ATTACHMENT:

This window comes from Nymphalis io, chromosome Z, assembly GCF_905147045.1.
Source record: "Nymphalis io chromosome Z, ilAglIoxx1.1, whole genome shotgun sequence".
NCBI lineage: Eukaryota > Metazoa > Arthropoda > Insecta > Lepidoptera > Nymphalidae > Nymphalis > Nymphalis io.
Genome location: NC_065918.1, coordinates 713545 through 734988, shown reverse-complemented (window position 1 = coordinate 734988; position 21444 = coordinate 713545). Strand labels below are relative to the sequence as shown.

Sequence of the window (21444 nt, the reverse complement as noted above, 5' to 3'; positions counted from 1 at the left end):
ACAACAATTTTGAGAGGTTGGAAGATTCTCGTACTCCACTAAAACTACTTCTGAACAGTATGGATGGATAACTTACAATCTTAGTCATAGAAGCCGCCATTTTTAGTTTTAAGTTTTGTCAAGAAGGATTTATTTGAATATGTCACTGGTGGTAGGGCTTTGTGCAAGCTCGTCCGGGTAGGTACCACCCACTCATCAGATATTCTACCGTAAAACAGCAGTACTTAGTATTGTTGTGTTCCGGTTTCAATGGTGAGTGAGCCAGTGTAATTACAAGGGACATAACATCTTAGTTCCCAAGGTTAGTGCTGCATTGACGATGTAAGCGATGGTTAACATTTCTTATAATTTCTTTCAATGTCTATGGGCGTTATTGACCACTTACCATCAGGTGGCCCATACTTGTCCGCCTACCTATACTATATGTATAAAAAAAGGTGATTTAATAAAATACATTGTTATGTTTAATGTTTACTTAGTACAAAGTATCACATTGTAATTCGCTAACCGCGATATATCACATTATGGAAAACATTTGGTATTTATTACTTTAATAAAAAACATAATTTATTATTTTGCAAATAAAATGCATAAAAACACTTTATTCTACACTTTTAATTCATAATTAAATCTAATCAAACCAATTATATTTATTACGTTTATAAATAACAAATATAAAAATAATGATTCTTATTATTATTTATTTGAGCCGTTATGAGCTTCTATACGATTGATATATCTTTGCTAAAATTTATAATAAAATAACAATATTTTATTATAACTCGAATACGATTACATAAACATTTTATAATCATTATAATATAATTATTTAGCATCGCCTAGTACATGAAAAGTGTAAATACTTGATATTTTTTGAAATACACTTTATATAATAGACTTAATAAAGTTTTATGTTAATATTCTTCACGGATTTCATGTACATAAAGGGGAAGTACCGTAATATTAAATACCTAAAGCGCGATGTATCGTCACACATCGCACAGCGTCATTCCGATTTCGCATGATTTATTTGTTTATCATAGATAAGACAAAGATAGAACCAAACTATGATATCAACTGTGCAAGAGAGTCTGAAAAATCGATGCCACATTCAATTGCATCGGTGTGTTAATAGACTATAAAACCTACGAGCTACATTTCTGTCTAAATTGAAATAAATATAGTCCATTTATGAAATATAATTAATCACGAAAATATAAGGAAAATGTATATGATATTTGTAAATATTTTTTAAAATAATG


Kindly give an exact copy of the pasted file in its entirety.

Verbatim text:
This window comes from Nymphalis io, chromosome Z, assembly GCF_905147045.1.
Source record: "Nymphalis io chromosome Z, ilAglIoxx1.1, whole genome shotgun sequence".
NCBI lineage: Eukaryota > Metazoa > Arthropoda > Insecta > Lepidoptera > Nymphalidae > Nymphalis > Nymphalis io.
Genome location: NC_065918.1, coordinates 713545 through 734988, shown reverse-complemented (window position 1 = coordinate 734988; position 21444 = coordinate 713545). Strand labels below are relative to the sequence as shown.

Sequence of the window (21444 nt, the reverse complement as noted above, 5' to 3'; positions counted from 1 at the left end):
ACAACAATTTTGAGAGGTTGGAAGATTCTCGTACTCCACTAAAACTACTTCTGAACAGTATGGATGGATAACTTACAATCTTAGTCATAGAAGCCGCCATTTTTAGTTTTAAGTTTTGTCAAGAAGGATTTATTTGAATATGTCACTGGTGGTAGGGCTTTGTGCAAGCTCGTCCGGGTAGGTACCACCCACTCATCAGATATTCTACCGTAAAACAGCAGTACTTAGTATTGTTGTGTTCCGGTTTCAATGGTGAGTGAGCCAGTGTAATTACAAGGGACATAACATCTTAGTTCCCAAGGTTAGTGCTGCATTGACGATGTAAGCGATGGTTAACATTTCTTATAATTTCTTTCAATGTCTATGGGCGTTATTGACCACTTACCATCAGGTGGCCCATACTTGTCCGCCTACCTATACTATATGTATAAAAAAAGGTGATTTAATAAAATACATTGTTATGTTTAATGTTTACTTAGTACAAAGTATCACATTGTAATTCGCTAACCGCGATATATCACATTATGGAAAACATTTGGTATTTATTACTTTAATAAAAAACATAATTTATTATTTTGCAAATAAAATGCATAAAAACACTTTATTCTACACTTTTAATTCATAATTAAATCTAATCAAACCAATTATATTTATTACGTTTATAAATAACAAATATAAAAATAATGATTCTTATTATTATTTATTTGAGCCGTTATGAGCTTCTATACGATTGATATATCTTTGCTAAAATTTATAATAAAATAACAATATTTTATTATAACTCGAATACGATTACATAAACATTTTATAATCATTATAATATAATTATTTAGCATCGCCTAGTACATGAAAAGTGTAAATACTTGATATTTTTTGAAATACACTTTATATAATAGACTTAATAAAGTTTTATGTTAATATTCTTCACGGATTTCATGTACATAAAGGGGAAGTACCGTAATATTAAATACCTAAAGCGCGATGTATCGTCACACATCGCACAGCGTCATTCCGATTTCGCATGATTTATTTGTTTATCATAGATAAGACAAAGATAGAACCAAACTATGATATCAACTGTGCAAGAGAGTCTGAAAAATCGATGCCACATTCAATTGCATCGGTGTGTTAATAGACTATAAAACCTACGAGCTACATTTCTGTCTAAATTGAAATAAATATAGTCCATTTATGAAATATAATTAATCACGAAAATATAAGGAAAATGTATATGATATTTGTAAATATTTTTTAAAATAATG